Field report on Japanese Eelgrass being used by herring

The backstory here is that the shellfish industry is pushing for the ability to spray herbicides on Z. Japonica. I felt it would be worth having you read direct reports on what scientists on the ground are finding, rather than take the words of what could be viewed as biased industry spokesmen, or perhaps you don’t trust environmentalists. I think that a moratorium on this issue until serious research can be done, or reviewed in depth, is worth a consideration.

Kathy Hamel, WDOE:

SUBJECT: Zostera japonica as documented herring spawning habitat in Grays Harbor and Willapa Bay

I wish to comment from my personal observations of the usage of “japanese eelgrass” as herring spawning substrate in Washington’s coastal estuaries. I am a recently retired WDFW forage fish biologist, having spent 39 years involved in investigations of herring, surf smelt, and Pacific sand lance biology, spawning ecology and critical spawning habitat mapping throughout the state of Washington. By way of record of my professional knowledge and experience, see: Penttila, D.E., 2007. The marine forage fishes of Puget Sound. PSNERP Tech Report 2007-03, at http://www.pugetsoundnearshore.org .

I have personally observed the usage of middle intertidal beds of Zostera japonica as egg-deposition substrate by Grays Harbor and Willapa Bay stocks of Pacific herring during their February-March spawning seasons. These records of my observations would be housed within the files and photo notebooks of the WDFW Marine Resources Division at their LaConner, WA office, if more specific details were needed. These records are considered public information, and I presume I would still have personal access to them, if requested. The degee to which extensive beds of Zostera japonica also serve as herring spawning habitat in the Salish Sea region, where herring spawning on adjacent beds of Z. marina overlaps with extensive aquaculture operations, such as Drayton Harbor (Whatcom Co.) and Samish Bay (Skagit Co.), should also be investigated before any industrial-scale applications of herbicides are allowed.

In southern Grays Harbor, I photographed as well as sampled herring eggs on Zostera japonica beds in the vicinity of the Bay City bridge over the Elk River estuary. In Willapa Bay, I recall herring eggs being found on Zostera japonica beds just inshore of the native Z. marina beds in the area north of Oysterville. In both areas, the herring spawning sites in question were within short distances of active shellfish aquaculture plots, and thus would be damaged or destroyed by the application of pest-control herbicides.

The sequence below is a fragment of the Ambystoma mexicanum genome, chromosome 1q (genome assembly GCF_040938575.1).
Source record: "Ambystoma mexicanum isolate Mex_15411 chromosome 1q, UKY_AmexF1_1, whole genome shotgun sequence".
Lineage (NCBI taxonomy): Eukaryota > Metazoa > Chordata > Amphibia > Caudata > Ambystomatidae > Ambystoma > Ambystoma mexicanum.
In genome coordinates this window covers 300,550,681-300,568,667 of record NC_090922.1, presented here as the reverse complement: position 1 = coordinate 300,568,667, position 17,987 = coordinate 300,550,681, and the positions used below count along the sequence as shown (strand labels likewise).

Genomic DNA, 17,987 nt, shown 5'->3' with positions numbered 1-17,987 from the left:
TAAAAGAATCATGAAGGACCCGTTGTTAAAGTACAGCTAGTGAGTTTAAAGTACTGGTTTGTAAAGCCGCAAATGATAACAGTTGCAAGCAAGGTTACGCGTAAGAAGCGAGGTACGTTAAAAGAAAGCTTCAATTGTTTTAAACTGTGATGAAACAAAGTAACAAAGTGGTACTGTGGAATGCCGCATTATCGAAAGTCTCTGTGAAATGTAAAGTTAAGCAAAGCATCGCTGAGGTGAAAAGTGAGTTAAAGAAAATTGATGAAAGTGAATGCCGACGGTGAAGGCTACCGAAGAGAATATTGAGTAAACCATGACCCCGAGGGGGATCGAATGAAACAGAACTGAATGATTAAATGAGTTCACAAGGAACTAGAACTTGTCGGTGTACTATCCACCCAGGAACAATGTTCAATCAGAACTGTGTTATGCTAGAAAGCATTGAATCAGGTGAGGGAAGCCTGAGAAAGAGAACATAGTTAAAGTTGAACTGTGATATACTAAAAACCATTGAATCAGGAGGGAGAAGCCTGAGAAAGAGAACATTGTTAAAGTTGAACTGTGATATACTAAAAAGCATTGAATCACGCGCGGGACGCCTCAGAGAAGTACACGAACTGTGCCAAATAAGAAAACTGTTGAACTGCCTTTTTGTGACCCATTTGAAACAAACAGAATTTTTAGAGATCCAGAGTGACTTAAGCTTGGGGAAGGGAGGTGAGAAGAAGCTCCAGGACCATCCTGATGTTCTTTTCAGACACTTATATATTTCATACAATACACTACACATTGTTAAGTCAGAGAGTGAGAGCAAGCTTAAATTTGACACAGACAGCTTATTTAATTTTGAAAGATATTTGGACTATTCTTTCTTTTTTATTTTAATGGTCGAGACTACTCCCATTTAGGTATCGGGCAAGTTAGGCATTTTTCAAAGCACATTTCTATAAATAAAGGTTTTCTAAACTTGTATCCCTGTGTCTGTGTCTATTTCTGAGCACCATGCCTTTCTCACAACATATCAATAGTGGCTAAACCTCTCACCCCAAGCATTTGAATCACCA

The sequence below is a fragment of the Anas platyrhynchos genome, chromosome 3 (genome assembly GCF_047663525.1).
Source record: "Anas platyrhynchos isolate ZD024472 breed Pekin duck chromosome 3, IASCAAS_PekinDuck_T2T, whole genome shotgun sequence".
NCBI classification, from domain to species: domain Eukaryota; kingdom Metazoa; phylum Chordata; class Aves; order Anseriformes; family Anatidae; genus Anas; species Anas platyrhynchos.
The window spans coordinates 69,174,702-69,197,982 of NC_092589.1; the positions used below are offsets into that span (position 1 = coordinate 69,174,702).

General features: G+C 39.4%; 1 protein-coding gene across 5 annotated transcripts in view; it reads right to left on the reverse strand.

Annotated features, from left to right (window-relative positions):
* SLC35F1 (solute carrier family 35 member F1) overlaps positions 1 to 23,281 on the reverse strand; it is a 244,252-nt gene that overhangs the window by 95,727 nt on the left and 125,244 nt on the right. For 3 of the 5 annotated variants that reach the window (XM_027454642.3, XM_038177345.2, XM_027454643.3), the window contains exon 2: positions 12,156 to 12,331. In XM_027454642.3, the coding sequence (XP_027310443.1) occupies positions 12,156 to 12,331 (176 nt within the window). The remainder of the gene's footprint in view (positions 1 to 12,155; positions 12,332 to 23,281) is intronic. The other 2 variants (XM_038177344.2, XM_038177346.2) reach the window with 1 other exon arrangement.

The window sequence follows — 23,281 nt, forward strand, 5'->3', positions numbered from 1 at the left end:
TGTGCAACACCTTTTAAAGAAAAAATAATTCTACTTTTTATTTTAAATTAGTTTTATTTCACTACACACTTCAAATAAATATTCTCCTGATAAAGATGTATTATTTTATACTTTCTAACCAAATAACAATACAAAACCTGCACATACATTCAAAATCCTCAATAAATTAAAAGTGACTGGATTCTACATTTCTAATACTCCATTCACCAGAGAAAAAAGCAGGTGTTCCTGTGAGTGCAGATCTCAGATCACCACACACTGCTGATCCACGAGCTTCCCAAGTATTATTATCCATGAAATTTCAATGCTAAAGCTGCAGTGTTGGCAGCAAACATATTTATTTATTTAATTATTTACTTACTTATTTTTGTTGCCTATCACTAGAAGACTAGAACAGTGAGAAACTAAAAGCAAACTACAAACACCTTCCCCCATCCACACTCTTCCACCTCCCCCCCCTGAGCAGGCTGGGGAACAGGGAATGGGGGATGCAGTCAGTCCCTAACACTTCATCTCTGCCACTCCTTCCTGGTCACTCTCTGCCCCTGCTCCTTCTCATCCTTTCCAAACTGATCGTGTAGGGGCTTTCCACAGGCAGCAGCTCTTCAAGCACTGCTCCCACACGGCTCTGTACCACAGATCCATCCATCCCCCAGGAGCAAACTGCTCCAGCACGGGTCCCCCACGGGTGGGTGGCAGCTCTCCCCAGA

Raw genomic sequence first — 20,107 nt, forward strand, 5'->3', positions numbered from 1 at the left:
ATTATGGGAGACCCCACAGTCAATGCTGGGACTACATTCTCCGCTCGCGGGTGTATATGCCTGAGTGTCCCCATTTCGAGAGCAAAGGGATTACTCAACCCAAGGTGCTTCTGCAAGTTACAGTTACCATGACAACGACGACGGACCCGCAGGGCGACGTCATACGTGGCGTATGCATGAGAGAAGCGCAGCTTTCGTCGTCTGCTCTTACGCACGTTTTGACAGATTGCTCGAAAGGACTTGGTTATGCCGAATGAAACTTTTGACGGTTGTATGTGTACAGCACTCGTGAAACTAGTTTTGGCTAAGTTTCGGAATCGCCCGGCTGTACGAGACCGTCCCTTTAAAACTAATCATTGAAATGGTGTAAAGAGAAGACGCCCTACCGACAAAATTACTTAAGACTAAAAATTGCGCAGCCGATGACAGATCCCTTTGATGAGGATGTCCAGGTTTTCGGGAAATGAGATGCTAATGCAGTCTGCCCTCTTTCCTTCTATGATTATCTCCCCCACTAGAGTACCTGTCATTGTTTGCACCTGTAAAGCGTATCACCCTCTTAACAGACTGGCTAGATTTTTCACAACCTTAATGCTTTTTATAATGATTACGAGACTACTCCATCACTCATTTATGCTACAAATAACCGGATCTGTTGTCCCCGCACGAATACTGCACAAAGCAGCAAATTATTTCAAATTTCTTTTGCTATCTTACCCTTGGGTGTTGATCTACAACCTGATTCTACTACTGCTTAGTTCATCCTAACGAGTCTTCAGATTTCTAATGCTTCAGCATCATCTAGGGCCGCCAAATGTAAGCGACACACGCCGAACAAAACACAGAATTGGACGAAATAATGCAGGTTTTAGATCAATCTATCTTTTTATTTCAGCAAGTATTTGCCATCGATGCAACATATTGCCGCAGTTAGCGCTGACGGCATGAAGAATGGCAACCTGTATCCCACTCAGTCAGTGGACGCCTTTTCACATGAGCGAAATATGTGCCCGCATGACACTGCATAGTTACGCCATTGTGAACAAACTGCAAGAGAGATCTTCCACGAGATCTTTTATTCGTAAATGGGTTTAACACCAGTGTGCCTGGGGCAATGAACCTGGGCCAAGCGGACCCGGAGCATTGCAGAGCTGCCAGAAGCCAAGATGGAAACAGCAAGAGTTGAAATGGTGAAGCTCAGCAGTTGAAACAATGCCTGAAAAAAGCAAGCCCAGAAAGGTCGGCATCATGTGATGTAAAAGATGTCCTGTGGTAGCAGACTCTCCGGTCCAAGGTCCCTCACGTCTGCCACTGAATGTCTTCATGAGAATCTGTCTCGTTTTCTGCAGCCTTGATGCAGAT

In my opinion, the herring spawning habitats of Grays Harbor and Willapa Bay already suffer enough damage from uncontrolled (ie. “voluntary codes of practice”) aquaculture activities annually, through the dredging of ground-cultured oysters during the spawning season, stomping and shading. They should not be further impacted by yet another ill-considered act for the benefit of the commercial aquaculture industry’s bottom line.

In these coastal estuaries, any attempted chemical control of Z. japonica beds immediately inshore and possibly intermingled with the inshore portions of Z.. marina beds would cause damage to the native Z. marina beds and their herring spawning habitat function. It is a poorly kept secret that the aquaculture industry has for generations considered eelgrass to be a “pest” and has routinely pursued measures to eradicate the species from their culture plots, despite the species’ clear ecological value.* Such damage to herring spawning habitats should be considered a violation of the WA State GMA, WA State SMA, the WAC Hydraulic Code Rules and federal Essential Fish Habitat rules for the conservation of ESA-listed salmonids in this region, all of which advocate no-net-loss protections for documented herring spawning grounds.

* Simenstad, C.A., and K.I. Fresh, 1995. Influence of intertidal aquaculture on benthic communities in Pacific Northwest estuaries: scales of disturbance. Estuaries, Vol 18, No. 1A, p. 43-70.

Thank you for this opportunity for input.

Dan Penttila
Salish Sea Biological (consulting on forage fish matters)
5108 Kingsway
Anacortes, WA 98221
tel: (360) 293-8110
e-mail: depenttila@fidalgo.net